Lessons Learned from Our Recruiting Mistakes


All right.  So the first, who?  Then what?  If I only could have known what I know now about recruiting and talent and just trying to motivate people versus just a natural motivation, what lessons have you learned?  Everyone is going to have bad hires, but to try to avoid bad hires, what advice can we give the room here?

"I'll start, because I've made a lot of mistakes in this area.  But first, who?  Then what?  It's a standard thing.  So once you see the type of people you want in your business, you have a new bar, right?  It's raised, and you just never go back. 

"So for me, I have a bar.  It's there, and I made a promise to my buyer's agents, for example, that never will I let anybody in the door that doesn't have the same standard, or higher, than we do. They don't have the stuff.  Right? 

"So I just have a system around hiring now.  They go through several filters.  I use (check) Wise Hire.  I have a lengthy interview process, and then a team interview, and so they have to go through that filter as well."

"I'll share. Recently, we've been talking about core values, mission statements.  I don't know if any of you out there are like me, but I know I've been through several of these intensives with Lars and other type of conferences over the years for probably the last ten years.  

"I've been in real estate since 2003, and I just kind of glossed over that mission and vision.  That sounded like fluff, and I didn't even know what I wanted to do, except for make a bunch of money, pay my bills.  

"So when I first started to build my team, I just started throwing people on the bus.  'Hey, get on.  Let's go.  We're doing something.'  And I could motivate and inspire and -- I don't know what the heck happened.  Then we all started to fall off the bus.  

"So really, what it boils down to is, I look at first who, decide who you are, and then what do you want to do, and then I'll find people that align with your goals and your mission, instead of trying to fit talent that may not fit your goals and kind of putting up the stuff that's going on your team, or it's just not a good fit.  

"More practical tool, also, before you bring people on, you have a real solid vision, mission, and goals, but you also want to be very thorough.  We have a nine-step interview process on our team, and that's pretty rigorous. 

"And the final step is we take their spouse out to dinner with our operations manager and her husband, and it usually works out pretty well, because he's got, like, an innate gut, my operations manager's husband, and he'll just tell me how it is.  He's a little more seasoned in the business world, so it's kind of nice to have that in my back pocket.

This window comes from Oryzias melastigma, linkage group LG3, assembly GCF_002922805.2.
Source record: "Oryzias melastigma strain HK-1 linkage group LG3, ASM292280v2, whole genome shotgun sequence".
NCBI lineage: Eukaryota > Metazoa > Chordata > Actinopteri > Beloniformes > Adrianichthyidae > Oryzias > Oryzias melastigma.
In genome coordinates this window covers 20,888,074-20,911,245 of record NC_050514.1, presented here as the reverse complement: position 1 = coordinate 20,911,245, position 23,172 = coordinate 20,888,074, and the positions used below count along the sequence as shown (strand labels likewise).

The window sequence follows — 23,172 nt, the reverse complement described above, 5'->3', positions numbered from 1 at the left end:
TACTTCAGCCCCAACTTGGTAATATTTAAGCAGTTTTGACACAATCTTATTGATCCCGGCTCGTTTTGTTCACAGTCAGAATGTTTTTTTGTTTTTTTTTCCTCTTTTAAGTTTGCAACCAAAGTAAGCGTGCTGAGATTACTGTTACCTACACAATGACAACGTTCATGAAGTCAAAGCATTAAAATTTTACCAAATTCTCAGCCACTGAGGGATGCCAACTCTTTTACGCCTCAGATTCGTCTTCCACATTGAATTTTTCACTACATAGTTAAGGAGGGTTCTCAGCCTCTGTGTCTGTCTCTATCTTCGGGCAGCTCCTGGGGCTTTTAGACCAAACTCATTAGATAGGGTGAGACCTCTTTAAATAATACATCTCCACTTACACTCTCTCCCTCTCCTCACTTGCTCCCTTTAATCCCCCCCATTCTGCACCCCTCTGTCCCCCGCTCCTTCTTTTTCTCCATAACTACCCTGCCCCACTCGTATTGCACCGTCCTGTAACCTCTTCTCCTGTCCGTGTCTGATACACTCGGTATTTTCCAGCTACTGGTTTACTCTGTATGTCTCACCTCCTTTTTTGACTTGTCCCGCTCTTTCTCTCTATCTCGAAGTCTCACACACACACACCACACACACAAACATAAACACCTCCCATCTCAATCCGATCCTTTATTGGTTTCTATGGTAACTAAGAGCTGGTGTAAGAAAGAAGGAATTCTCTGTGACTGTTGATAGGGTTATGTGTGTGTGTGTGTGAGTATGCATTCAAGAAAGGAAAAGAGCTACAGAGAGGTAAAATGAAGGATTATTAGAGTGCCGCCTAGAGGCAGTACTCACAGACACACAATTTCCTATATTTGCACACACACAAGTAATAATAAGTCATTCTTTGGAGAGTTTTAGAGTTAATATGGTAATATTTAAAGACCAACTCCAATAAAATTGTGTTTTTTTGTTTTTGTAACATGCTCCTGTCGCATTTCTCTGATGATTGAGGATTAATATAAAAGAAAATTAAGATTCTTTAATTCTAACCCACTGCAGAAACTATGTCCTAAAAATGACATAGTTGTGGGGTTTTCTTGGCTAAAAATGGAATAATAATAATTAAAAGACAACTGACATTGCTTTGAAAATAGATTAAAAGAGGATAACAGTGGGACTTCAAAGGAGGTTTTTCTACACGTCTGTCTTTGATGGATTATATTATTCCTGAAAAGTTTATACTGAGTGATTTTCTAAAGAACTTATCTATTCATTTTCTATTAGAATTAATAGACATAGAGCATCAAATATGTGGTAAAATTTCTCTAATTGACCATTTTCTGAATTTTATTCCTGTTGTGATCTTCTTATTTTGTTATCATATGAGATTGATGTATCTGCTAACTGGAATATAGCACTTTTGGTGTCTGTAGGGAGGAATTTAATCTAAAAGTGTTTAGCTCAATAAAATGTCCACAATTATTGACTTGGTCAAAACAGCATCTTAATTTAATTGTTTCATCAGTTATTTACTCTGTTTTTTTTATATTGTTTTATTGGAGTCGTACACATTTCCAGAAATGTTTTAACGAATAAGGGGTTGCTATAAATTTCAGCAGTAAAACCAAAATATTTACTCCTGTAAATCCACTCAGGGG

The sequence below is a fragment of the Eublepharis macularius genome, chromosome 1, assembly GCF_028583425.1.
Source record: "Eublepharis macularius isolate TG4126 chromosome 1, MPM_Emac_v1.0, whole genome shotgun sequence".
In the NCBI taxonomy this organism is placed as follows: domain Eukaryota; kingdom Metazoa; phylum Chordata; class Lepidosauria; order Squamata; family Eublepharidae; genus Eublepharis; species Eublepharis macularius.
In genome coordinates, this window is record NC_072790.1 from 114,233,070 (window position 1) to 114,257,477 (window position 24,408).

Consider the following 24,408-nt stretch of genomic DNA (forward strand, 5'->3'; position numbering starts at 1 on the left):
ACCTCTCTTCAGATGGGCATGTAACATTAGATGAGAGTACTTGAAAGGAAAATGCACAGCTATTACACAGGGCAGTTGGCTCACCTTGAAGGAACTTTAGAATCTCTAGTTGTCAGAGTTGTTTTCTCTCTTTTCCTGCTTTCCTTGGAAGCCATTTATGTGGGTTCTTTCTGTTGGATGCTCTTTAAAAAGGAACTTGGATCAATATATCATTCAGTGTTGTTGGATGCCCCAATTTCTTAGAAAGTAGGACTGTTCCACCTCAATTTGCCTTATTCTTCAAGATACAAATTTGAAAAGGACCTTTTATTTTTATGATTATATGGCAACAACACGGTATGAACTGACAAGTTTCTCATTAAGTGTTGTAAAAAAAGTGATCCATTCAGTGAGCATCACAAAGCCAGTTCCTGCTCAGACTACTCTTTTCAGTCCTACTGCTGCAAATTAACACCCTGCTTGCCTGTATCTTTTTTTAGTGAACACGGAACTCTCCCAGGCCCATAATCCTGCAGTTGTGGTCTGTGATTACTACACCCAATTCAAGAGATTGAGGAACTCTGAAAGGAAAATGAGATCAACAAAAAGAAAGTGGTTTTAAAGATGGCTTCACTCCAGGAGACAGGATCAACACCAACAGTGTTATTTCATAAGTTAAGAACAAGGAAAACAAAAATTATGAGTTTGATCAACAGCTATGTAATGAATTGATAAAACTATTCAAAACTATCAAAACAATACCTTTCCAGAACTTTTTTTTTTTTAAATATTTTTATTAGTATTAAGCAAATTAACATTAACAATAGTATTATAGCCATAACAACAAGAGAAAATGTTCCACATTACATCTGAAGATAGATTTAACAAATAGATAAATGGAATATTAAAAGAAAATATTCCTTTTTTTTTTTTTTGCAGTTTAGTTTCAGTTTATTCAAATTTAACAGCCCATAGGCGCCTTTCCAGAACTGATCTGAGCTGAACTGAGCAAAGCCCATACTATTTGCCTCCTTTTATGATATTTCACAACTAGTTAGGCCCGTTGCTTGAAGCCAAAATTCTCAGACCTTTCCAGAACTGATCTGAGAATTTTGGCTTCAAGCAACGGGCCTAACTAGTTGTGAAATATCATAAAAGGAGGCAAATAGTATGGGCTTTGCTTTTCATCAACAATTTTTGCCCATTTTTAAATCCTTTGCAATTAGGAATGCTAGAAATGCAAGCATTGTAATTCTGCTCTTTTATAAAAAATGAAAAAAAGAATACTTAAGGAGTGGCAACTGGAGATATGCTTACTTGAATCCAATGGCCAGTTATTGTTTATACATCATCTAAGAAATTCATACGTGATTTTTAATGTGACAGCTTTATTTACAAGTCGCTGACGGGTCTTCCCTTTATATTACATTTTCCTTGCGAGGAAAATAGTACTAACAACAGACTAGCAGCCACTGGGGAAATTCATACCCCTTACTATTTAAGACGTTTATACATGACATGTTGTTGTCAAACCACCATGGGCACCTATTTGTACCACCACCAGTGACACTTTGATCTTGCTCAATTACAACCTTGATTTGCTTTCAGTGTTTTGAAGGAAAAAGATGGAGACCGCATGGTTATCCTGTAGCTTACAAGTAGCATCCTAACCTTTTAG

"But one thing -- if you're going through an interview -- and I just had this recently happened for an agent that I had to let go just two weeks ago.  And I saw a pattern.  Actually, it's my wife.  I should probably give her credit for that.  She's my HR manager.  And we've had a couple agents that they interviewed great.  

"When people show up, they're going to look their absolute best when they're there sitting in front of the interview.  And they're going to put on their best face.  So we found that the longer we stretch this interview process, the more natural, the more comfortable they become.  

"So the first one, we have a phone interview.  Then they come in and meet with my wife, who's the HR manager, and she does a brief interview.  Then they meet with the team.  And then the office manager, operations manager, goes at Starbucks and meets with them kind of casually just to kind of get to know them.  Then they come in and meet with me.  Then we do the dinner interview.  

"And then we do the DISC test and some other assessments in between all that.  But anytime you're in that process, anyone in the team can say, 'I just don't get a good gut feeling about this person.'

Another theme that we saw in the interview stages that now we're looking at -- and we're going to avoid hiring these people -- is if they complain a lot about previous employers, that's a bad sign, because they're placing blame with previous employers.  

"Then, we thought, "Oh, we'll just give them the benefit of the doubt.  Maybe it was a horrible work environment.  They had a horrible manager."

"But if someone is just negative about and they spend more than two seconds talking about their negative traits, their previous employers or brokers, you want to run.  I could have avoided two or three bad hires just for that advice right there."

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